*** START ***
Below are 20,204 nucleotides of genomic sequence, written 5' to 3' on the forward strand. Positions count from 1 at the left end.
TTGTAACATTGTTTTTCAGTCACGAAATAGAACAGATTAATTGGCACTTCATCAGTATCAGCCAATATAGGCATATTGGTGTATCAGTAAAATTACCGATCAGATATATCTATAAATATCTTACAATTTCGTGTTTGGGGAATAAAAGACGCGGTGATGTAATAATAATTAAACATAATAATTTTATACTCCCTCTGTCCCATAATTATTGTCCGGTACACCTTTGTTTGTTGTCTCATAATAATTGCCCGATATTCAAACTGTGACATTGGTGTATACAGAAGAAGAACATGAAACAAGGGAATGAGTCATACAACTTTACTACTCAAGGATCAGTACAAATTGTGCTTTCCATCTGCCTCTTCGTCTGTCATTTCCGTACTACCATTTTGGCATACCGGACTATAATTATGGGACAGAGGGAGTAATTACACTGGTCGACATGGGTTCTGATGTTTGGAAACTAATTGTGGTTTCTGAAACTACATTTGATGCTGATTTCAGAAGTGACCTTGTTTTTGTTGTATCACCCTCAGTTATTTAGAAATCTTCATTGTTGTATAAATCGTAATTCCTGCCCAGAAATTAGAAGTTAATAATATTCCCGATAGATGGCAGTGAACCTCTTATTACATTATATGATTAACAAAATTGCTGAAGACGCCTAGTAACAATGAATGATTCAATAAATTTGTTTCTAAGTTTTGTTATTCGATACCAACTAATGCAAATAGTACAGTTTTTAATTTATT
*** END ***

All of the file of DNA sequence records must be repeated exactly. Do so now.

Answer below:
Below are 20,204 nucleotides of genomic sequence, written 5' to 3' on the forward strand. Positions count from 1 at the left end.
TTGTAACATTGTTTTTCAGTCACGAAATAGAACAGATTAATTGGCACTTCATCAGTATCAGCCAATATAGGCATATTGGTGTATCAGTAAAATTACCGATCAGATATATCTATAAATATCTTACAATTTCGTGTTTGGGGAATAAAAGACGCGGTGATGTAATAATAATTAAACATAATAATTTTATACTCCCTCTGTCCCATAATTATTGTCCGGTACACCTTTGTTTGTTGTCTCATAATAATTGCCCGATATTCAAACTGTGACATTGGTGTATACAGAAGAAGAACATGAAACAAGGGAATGAGTCATACAACTTTACTACTCAAGGATCAGTACAAATTGTGCTTTCCATCTGCCTCTTCGTCTGTCATTTCCGTACTACCATTTTGGCATACCGGACTATAATTATGGGACAGAGGGAGTAATTACACTGGTCGACATGGGTTCTGATGTTTGGAAACTAATTGTGGTTTCTGAAACTACATTTGATGCTGATTTCAGAAGTGACCTTGTTTTTGTTGTATCACCCTCAGTTATTTAGAAATCTTCATTGTTGTATAAATCGTAATTCCTGCCCAGAAATTAGAAGTTAATAATATTCCCGATAGATGGCAGTGAACCTCTTATTACATTATATGATTAACAAAATTGCTGAAGACGCCTAGTAACAATGAATGATTCAATAAATTTGTTTCTAAGTTTTGTTATTCGATACCAACTAATGCAAATAGTACAGTTTTTAATTTATT